At the baptismal font there was an acknowledgement of this conviction before God and his church. The parents were asked: “Do you promise and intend to instruct these children, as soon as they are able to understand, in the aforesaid doctrine, and cause them to be instructed therein, to the utmost of your power?” It is true that many did not recognize the relation of this question with education. Yet those with the vision to establish Christian Schools knew what this meant without any question! To answer “yes” was to vow the complete education of the child in the way of the Lord. Anything less than this was not remembering the full implications of this vow.
But is there a different trend today? Many danger signs seem to indicate that the reason for Christian Education has changed in the minds of those who have faithfully participated. Such a trend could be disastrous.
There seems to be a growing lack of concern for that very doctrine of the covenant of grace which is so precious to every knowledgeable child of God and which is the very foundation and corner stone of Christian Education. The argument is often given that this doctrine is not genuinely evangelical. This betrays an unhealthy concept of the covenant, as well as the influence of individualistic and often man-centered Fundamentalism. If through apathy and carelessness we think of education in another light than that of God’s covenant and its clear implication for us, our children, the church and community, we will lose the very basis for Christian Education. Then while the building stand and systems move forward to greater goals the real ideal of Christian Education will crumble into the dust of the twentieth century.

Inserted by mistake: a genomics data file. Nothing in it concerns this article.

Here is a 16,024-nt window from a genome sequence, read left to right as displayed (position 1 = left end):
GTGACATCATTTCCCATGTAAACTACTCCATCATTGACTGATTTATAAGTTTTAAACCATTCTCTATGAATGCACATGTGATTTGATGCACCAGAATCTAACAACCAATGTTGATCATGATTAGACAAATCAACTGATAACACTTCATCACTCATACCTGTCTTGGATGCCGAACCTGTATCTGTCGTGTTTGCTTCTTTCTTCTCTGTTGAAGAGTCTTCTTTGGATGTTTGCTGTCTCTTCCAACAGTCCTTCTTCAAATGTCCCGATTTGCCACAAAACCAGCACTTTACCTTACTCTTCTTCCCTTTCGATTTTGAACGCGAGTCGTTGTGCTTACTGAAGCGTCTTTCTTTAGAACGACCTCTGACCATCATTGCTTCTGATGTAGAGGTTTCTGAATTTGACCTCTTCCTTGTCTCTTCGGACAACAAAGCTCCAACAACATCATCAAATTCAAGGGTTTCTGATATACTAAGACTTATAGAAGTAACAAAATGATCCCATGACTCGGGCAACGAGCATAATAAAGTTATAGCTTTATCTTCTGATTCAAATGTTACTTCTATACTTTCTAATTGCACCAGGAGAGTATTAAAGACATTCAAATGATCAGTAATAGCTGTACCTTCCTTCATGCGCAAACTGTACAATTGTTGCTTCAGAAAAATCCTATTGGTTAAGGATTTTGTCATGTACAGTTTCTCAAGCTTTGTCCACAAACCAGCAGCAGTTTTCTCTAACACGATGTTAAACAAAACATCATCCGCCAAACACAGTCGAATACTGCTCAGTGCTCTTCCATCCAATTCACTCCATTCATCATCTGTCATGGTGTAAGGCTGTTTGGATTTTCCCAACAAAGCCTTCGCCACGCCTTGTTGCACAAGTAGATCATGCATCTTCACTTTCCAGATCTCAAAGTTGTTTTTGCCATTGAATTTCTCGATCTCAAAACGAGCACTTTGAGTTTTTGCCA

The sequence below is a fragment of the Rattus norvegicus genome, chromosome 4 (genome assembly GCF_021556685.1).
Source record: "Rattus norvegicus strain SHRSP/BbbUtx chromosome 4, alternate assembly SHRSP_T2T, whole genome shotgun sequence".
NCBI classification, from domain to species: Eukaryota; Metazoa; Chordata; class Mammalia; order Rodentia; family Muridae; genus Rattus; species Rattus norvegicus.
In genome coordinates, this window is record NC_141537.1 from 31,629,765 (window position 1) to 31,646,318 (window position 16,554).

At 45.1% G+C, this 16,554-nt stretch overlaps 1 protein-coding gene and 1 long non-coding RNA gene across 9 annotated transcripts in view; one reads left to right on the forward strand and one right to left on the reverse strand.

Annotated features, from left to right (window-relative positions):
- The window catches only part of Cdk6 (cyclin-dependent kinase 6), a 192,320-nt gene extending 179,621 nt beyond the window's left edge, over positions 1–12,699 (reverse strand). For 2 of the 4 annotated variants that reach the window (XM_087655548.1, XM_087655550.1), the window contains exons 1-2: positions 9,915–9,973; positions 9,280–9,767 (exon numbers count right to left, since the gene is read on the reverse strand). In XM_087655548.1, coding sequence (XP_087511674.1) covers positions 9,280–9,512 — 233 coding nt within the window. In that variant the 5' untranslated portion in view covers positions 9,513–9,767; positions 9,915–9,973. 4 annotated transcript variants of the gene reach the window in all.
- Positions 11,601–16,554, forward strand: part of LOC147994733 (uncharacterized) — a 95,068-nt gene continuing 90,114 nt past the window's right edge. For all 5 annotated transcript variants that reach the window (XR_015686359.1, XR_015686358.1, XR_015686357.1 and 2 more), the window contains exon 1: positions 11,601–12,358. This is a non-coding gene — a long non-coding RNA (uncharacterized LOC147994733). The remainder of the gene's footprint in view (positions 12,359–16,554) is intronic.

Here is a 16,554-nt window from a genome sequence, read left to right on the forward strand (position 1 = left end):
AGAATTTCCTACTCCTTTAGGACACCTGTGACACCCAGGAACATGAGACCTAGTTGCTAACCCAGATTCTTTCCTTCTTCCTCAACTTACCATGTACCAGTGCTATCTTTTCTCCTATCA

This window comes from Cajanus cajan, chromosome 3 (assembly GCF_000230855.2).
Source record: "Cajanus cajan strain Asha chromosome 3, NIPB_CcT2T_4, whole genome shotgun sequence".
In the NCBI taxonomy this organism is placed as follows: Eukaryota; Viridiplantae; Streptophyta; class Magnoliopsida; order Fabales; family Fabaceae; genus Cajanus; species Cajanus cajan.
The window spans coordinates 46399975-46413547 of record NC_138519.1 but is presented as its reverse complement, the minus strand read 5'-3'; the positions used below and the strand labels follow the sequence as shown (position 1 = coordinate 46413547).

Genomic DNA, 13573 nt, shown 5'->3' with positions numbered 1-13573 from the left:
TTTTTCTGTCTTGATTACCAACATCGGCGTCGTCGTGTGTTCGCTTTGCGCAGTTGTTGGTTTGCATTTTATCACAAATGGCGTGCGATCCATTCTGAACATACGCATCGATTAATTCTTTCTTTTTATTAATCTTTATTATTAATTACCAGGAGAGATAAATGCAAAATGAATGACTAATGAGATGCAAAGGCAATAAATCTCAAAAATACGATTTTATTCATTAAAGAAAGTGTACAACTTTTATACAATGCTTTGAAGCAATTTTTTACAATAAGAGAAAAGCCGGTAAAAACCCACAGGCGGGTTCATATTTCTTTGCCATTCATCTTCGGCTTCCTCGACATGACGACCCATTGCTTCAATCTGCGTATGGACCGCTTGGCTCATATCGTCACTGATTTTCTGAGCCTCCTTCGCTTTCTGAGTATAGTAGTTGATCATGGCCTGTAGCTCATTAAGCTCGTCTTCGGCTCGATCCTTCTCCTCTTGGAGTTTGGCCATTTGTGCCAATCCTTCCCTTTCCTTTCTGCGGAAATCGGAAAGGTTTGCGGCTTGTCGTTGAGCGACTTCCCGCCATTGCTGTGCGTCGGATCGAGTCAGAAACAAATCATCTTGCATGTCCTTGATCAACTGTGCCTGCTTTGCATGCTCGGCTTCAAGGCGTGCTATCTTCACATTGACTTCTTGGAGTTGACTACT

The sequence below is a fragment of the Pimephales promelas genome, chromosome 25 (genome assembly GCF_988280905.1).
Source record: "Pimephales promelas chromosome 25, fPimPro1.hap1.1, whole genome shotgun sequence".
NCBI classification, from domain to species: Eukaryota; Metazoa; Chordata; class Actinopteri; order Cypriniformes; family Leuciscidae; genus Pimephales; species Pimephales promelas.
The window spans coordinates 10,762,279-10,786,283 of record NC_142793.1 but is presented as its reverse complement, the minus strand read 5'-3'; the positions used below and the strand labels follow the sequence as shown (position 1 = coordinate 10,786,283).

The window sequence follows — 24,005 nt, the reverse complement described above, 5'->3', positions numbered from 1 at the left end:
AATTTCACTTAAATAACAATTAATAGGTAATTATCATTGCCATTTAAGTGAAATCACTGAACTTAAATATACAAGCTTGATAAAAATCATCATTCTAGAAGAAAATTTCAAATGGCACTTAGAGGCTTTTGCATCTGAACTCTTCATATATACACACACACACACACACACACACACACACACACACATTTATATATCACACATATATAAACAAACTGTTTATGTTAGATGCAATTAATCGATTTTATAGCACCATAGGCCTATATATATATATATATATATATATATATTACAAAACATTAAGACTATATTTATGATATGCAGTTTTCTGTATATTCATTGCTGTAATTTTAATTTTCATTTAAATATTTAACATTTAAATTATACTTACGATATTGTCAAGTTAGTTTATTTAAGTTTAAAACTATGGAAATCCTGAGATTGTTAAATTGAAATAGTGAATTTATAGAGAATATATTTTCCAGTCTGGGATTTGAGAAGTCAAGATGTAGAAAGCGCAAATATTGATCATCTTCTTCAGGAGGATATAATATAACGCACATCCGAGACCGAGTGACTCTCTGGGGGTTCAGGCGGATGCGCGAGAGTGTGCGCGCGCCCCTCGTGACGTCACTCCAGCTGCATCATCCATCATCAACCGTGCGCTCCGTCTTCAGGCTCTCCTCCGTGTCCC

False reasons for Christian schools
Along with this growing lethargy toward the covenant, a “reason” for having our schools has developed which is not one which our forefathers had in mind. By some people the schools are considered to be something like a “status symbol.” For these, many of whom have some financial means, schooling such as this sets them off from the rest of the community. It is assumed that by sending the children to the “proper” school they will meet the “proper” people, and this is better than using the public school where the “ordinary” children go. Before condemning this as nonsense, ask around and see why your neighbors send their children to that school where you send yours! Unless your neighbors are extraordinary at least one or two will say, “All the other children go there.” This writer knows of several cases where it is readily admitted that Christian Schools provided the “right social crowd” for their children. While some may extol the Christian School as a private education with Bible included, how m,my will say, “It is a privilege to be able to fulfill my God-given duty in the education of my children?” The moment we think of Christian Education as a status symbol and not in terms of the covenant and our covenantal duty, we sec the principles undergirding that grand institution begin to crumble.
Still another attitude is a serious threat to sound Christian Education: “I must not have my child in the wicked state school!” When this is the justification for Christian Schools, it is no wonder that some people reason that the public school systems in Zeeland. Holland, Orange City or even Grand Rapids might do the job of educating since these cities are different from Chicago or Detroit and the percentage of Christian teachers in the public school system is higher. Of course, if these folks moved to Chicago or another cosmopolitan city they would, they say, unhesitatingly place their children in “the inner sanctum” of the Christian School. Why? Because their children must not be in the wicked state school! What they are saying is that the Christian School is something like a “Christian refuge” where they can place their children and nothing will harm them. Of course, those who want a “Christian refuge” are the first ones to complain that the school is anything but “Christian.” Having looked at externals and not the underlying reason for such a school they make this judgment.